Simon explained that Cloud2’s perspective is that while organisations might have similar functions, such as HR, they organise their activities and business processes differently. Hadron provides them with a flexible framework for solving the information management challenges that are common to all (the 80%) but delivered in a way that is unique to each of their customers (the remaining 20%). This approach is also why Hadron includes a starter taxonomy, which can then be tailored and extended further.
Similarly, they avoid developing in SharePoint, and instead, they configure or use modern web frameworks to create lightweight solutions. If a customer has a need that might be used by others they can incorporate it into Hadron, or if there are third-party tools available that are easy to integrate, they are happy to utilise them as well.
Cloud2 also realise that people are a critical component of business processes. The optional Connect module extends a weak area of SharePoint and provides a tool that enables you to find other people based on skills, knowledge, locations, and teams. I thought the concept of location profiles in Hadron is also fascinating, as this reflects the importance of place in organisational structures and how people access the resources connected to a specific location.
While I’ve focused a lot what I think is Hadron’s core strength, there are a few other things worth mentioning about Cloud 2 and Hadron that caught my attention:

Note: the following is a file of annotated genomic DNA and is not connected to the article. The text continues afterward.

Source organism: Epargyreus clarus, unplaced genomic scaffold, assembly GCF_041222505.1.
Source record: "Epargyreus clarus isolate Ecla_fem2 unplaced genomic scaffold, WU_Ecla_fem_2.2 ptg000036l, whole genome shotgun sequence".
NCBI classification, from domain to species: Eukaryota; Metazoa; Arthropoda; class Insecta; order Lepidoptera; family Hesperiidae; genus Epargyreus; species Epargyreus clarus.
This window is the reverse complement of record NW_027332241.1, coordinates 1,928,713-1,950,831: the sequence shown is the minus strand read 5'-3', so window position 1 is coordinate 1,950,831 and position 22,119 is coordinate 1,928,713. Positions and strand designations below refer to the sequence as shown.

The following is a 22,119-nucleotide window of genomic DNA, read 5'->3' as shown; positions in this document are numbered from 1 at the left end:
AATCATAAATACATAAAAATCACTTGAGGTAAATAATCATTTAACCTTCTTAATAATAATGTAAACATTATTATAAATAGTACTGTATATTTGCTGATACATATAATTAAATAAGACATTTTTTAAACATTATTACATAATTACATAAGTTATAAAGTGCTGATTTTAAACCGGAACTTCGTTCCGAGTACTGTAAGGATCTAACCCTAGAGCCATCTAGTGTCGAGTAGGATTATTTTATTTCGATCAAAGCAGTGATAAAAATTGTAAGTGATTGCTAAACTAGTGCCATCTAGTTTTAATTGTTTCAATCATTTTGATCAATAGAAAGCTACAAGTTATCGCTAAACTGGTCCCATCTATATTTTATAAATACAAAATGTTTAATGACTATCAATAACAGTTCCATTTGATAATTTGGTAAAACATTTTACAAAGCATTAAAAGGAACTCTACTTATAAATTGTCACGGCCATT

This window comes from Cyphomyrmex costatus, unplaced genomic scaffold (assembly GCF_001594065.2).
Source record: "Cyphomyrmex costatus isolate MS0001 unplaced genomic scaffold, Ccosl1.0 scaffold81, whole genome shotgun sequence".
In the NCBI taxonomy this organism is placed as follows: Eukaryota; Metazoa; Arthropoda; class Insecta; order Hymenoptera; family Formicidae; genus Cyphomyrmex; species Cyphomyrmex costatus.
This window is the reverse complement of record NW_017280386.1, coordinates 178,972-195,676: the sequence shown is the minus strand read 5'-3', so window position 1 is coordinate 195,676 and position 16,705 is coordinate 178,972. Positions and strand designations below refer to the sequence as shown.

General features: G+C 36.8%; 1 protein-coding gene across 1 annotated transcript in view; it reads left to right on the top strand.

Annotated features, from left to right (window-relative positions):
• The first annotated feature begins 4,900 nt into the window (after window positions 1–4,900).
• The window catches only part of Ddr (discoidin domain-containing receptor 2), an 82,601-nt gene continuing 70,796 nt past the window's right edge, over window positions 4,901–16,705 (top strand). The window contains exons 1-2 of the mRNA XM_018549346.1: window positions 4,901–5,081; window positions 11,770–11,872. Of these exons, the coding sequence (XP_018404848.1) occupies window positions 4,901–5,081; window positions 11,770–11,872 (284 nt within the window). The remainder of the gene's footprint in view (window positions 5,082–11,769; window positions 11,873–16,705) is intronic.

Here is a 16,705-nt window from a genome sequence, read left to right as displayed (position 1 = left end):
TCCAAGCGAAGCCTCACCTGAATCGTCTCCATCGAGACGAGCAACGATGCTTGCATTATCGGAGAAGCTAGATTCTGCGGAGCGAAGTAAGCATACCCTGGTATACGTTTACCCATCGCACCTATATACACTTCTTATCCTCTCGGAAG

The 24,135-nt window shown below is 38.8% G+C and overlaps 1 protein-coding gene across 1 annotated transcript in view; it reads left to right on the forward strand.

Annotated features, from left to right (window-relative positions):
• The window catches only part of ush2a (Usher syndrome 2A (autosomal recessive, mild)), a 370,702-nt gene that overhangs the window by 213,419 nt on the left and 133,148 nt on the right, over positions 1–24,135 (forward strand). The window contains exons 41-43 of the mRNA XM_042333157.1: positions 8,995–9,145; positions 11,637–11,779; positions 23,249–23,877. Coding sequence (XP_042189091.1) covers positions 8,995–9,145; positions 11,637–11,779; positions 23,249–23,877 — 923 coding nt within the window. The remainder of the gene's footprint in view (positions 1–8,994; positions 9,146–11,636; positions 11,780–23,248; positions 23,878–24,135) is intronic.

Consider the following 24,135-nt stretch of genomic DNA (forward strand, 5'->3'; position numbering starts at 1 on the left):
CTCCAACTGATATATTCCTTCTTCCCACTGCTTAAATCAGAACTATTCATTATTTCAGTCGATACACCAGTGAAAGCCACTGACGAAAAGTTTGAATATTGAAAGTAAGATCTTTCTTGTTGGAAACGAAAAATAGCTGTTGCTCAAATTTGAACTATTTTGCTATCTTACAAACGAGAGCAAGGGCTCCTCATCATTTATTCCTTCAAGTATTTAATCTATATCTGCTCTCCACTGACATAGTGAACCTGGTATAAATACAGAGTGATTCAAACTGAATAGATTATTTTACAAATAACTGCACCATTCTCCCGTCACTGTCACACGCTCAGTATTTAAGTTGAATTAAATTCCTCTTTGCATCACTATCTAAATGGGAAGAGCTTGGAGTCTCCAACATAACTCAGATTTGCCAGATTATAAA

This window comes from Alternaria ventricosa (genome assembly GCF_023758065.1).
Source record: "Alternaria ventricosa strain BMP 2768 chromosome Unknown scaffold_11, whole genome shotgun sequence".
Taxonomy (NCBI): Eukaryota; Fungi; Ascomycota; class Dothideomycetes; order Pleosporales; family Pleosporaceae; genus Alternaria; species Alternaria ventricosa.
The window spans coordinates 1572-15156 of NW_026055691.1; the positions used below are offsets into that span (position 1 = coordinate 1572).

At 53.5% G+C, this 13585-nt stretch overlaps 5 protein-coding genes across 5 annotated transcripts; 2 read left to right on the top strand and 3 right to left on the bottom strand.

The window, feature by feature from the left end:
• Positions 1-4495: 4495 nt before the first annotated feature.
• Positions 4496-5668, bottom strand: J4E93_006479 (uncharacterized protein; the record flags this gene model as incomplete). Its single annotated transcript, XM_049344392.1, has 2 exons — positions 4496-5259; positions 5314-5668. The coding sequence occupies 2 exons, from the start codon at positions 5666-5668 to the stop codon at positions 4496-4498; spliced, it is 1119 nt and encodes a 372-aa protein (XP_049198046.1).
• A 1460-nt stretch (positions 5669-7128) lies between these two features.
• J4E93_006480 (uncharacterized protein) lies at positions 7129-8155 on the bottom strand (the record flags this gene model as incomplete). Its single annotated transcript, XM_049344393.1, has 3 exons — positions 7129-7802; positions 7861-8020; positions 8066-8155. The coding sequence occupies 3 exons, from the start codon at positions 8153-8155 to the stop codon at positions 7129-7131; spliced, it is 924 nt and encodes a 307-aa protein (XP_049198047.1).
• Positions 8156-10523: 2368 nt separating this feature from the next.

Hadron has introduced a new “Chatbot” tool, which provides a conversational interface to connect users with the right content and can be extended with additional questions and answers.
Hadron includes a nifty slide-in content area feature, called the “Content Blade”, that helps to reduce page clutter by providing a secondary place to store supporting content or access to related tools.
Cloud 2 can also provide tools to help migrate documents from traditional file shares to Hadron’s metadata driven storage in SharePoint.
And finally, I like that Cloud 2 provide their customers with access to a resource centre, where they share practical knowledge to help them get more out of Hadron and keep up with changes in Office 365 and SharePoint Online.
I’m glad I took the time to learn more about Hadron from Simon and get beyond the surface features (although I do like the “Content Blade” and use of “Chatbots”). Cloud2 want to help their customers solve business problems with SharePoint using Hadron, by empowering users to improve the flow of information through their organisations.
I think Hadron would particularly suit medium-sized and large organisations that recognise the value of managing information well. It is less likely to satisfy those looking for a solution to solve primarily for internal communication requirements through SharePoint but has enough functionality to meet essential needs for branding, mobile access, news feeds, and social interaction as part of a suite of capabilities.
About James Dellow
James is an independent human-centred designer and a technology strategist, specialising in technologies that help people connect, communicate and collaborate with each other. He has helped clients with vendor selection and has worked with SharePoint as a consultant advising on strategy, governance, information architecture and content management.
He is the author of numerous articles that have appeared in publications such as CMS Wire, maintains a directory of intranet solutions for SharePoint and Office 365, and was part of the review team for Clearbox Consulting’s 2017 and 2018 editions of their SharePoint intranets in-a-box report.← Other blog articles